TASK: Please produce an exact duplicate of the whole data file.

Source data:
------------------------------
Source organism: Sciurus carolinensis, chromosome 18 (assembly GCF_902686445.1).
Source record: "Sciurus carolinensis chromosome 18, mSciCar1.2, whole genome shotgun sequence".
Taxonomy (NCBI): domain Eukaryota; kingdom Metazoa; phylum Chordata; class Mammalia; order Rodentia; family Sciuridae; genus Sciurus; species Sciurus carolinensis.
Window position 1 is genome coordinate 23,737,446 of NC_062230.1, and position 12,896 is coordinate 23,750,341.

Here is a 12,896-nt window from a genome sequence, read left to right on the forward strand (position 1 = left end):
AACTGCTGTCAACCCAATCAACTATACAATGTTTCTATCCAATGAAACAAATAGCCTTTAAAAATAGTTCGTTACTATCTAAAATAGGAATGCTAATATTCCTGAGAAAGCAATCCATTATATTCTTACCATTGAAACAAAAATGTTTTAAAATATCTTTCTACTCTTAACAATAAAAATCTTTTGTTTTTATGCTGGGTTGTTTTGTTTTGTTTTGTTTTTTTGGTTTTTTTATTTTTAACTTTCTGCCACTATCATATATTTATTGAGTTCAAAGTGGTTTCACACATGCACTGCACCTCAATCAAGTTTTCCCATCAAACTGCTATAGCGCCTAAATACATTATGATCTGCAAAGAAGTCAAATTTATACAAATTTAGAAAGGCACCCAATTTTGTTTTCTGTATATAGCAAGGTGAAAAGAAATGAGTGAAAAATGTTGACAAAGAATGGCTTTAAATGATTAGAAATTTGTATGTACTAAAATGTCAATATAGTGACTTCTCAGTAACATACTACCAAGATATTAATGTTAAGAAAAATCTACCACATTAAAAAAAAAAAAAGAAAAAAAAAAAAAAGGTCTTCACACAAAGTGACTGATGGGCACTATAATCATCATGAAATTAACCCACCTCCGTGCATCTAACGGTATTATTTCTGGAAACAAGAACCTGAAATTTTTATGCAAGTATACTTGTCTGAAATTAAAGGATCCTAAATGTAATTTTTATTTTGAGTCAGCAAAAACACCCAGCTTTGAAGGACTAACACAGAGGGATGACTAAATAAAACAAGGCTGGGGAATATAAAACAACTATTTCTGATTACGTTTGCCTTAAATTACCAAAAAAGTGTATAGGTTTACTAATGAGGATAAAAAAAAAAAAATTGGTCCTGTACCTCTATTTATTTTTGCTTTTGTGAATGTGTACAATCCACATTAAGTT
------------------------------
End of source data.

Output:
Source organism: Sciurus carolinensis, chromosome 18 (assembly GCF_902686445.1).
Source record: "Sciurus carolinensis chromosome 18, mSciCar1.2, whole genome shotgun sequence".
Taxonomy (NCBI): domain Eukaryota; kingdom Metazoa; phylum Chordata; class Mammalia; order Rodentia; family Sciuridae; genus Sciurus; species Sciurus carolinensis.
Window position 1 is genome coordinate 23,737,446 of NC_062230.1, and position 12,896 is coordinate 23,750,341.

Here is a 12,896-nt window from a genome sequence, read left to right on the forward strand (position 1 = left end):
AACTGCTGTCAACCCAATCAACTATACAATGTTTCTATCCAATGAAACAAATAGCCTTTAAAAATAGTTCGTTACTATCTAAAATAGGAATGCTAATATTCCTGAGAAAGCAATCCATTATATTCTTACCATTGAAACAAAAATGTTTTAAAATATCTTTCTACTCTTAACAATAAAAATCTTTTGTTTTTATGCTGGGTTGTTTTGTTTTGTTTTGTTTTTTTGGTTTTTTTATTTTTAACTTTCTGCCACTATCATATATTTATTGAGTTCAAAGTGGTTTCACACATGCACTGCACCTCAATCAAGTTTTCCCATCAAACTGCTATAGCGCCTAAATACATTATGATCTGCAAAGAAGTCAAATTTATACAAATTTAGAAAGGCACCCAATTTTGTTTTCTGTATATAGCAAGGTGAAAAGAAATGAGTGAAAAATGTTGACAAAGAATGGCTTTAAATGATTAGAAATTTGTATGTACTAAAATGTCAATATAGTGACTTCTCAGTAACATACTACCAAGATATTAATGTTAAGAAAAATCTACCACATTAAAAAAAAAAAAAGAAAAAAAAAAAAAAGGTCTTCACACAAAGTGACTGATGGGCACTATAATCATCATGAAATTAACCCACCTCCGTGCATCTAACGGTATTATTTCTGGAAACAAGAACCTGAAATTTTTATGCAAGTATACTTGTCTGAAATTAAAGGATCCTAAATGTAATTTTTATTTTGAGTCAGCAAAAACACCCAGCTTTGAAGGACTAACACAGAGGGATGACTAAATAAAACAAGGCTGGGGAATATAAAACAACTATTTCTGATTACGTTTGCCTTAAATTACCAAAAAAGTGTATAGGTTTACTAATGAGGATAAAAAAAAAAAAATTGGTCCTGTACCTCTATTTATTTTTGCTTTTGTGAATGTGTACAATCCACATTAAGTT